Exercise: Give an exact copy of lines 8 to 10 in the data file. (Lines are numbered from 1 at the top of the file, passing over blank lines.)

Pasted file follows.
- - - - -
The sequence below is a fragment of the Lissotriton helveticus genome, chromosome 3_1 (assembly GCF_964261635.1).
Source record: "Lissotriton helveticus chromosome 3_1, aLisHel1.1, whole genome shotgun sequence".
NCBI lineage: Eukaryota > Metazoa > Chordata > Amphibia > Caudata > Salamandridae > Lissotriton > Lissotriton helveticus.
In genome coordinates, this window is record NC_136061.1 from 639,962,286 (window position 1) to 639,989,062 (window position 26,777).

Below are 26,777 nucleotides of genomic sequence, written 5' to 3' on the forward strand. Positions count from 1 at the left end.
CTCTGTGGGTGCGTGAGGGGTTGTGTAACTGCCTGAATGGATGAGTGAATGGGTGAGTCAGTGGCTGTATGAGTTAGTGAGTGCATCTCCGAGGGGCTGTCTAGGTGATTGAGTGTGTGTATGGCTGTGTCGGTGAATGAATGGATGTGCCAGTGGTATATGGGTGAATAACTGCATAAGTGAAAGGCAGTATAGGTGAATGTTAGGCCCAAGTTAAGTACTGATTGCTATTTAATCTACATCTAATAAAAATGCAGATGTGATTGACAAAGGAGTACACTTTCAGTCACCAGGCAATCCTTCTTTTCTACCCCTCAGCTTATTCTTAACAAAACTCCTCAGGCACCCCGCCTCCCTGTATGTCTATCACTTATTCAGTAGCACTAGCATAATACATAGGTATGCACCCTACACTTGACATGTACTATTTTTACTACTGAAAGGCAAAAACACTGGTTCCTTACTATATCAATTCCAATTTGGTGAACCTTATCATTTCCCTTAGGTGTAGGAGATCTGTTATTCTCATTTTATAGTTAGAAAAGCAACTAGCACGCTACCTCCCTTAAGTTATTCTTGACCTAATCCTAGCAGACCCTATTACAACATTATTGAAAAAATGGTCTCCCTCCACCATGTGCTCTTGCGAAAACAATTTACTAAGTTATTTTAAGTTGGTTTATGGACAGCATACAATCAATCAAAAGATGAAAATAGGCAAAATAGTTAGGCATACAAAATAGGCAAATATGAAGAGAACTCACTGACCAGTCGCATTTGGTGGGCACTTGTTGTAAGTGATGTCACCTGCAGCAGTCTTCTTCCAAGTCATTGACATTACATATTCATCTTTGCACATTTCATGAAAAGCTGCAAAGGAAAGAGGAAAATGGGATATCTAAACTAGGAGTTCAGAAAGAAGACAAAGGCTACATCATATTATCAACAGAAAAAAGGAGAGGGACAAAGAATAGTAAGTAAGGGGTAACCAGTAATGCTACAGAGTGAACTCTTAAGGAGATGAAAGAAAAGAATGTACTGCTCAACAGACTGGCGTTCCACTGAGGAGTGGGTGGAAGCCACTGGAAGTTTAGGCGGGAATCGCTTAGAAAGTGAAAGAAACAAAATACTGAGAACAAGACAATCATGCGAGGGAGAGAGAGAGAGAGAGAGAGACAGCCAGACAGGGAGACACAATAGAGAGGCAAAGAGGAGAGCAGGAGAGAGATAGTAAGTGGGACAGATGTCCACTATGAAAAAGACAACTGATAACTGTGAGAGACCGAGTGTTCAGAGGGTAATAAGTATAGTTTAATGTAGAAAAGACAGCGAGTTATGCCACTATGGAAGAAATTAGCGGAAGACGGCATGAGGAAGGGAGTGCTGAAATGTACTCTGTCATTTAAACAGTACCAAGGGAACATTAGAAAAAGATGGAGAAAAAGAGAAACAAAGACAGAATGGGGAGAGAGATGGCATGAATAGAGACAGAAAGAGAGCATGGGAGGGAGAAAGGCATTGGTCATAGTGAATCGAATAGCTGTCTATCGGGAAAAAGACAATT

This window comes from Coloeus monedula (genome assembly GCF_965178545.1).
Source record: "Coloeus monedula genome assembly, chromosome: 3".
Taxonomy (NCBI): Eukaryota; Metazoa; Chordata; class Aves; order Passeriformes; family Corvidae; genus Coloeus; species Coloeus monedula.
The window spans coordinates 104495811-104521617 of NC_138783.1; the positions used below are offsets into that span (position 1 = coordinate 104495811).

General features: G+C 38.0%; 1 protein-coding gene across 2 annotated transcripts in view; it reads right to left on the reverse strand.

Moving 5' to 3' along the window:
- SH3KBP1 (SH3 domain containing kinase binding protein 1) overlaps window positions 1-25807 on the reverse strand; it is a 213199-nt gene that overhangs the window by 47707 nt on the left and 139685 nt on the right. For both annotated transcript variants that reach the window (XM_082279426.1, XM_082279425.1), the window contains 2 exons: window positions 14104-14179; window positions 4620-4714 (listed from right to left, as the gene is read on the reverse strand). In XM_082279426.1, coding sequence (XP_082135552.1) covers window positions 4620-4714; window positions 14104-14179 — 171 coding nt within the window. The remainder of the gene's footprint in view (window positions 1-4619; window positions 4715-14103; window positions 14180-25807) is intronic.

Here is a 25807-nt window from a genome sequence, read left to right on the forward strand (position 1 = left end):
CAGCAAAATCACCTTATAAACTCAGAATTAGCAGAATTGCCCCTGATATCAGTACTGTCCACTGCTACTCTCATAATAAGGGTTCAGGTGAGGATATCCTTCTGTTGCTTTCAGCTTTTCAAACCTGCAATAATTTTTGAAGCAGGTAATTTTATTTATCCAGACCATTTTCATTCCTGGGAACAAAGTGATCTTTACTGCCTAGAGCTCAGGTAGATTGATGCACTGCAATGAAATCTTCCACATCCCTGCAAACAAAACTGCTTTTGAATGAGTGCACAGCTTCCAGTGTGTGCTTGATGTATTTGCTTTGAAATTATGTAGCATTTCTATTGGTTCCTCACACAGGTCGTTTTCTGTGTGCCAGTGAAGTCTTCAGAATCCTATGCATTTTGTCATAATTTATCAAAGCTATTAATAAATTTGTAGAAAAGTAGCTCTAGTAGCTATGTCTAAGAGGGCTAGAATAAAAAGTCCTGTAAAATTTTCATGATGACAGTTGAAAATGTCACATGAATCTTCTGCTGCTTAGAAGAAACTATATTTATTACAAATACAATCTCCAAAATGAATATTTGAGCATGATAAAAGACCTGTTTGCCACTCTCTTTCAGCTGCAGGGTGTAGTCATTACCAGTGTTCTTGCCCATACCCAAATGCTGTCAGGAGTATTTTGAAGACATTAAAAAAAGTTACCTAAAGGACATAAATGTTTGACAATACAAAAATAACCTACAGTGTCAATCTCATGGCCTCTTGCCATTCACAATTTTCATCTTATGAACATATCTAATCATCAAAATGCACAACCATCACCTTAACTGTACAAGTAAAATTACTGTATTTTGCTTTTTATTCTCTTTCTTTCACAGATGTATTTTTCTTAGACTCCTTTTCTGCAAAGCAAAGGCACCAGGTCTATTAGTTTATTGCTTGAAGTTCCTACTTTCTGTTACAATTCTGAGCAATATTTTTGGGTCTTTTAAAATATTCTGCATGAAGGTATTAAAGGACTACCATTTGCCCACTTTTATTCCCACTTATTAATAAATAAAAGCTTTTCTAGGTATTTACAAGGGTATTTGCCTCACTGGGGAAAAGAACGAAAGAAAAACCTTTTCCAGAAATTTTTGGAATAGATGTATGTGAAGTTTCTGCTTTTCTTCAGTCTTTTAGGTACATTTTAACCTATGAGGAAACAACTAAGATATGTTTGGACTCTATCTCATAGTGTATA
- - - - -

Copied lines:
Source record: "Coloeus monedula genome assembly, chromosome: 3".
Taxonomy (NCBI): Eukaryota; Metazoa; Chordata; class Aves; order Passeriformes; family Corvidae; genus Coloeus; species Coloeus monedula.
The window spans coordinates 104495811-104521617 of NC_138783.1; the positions used below are offsets into that span (position 1 = coordinate 104495811).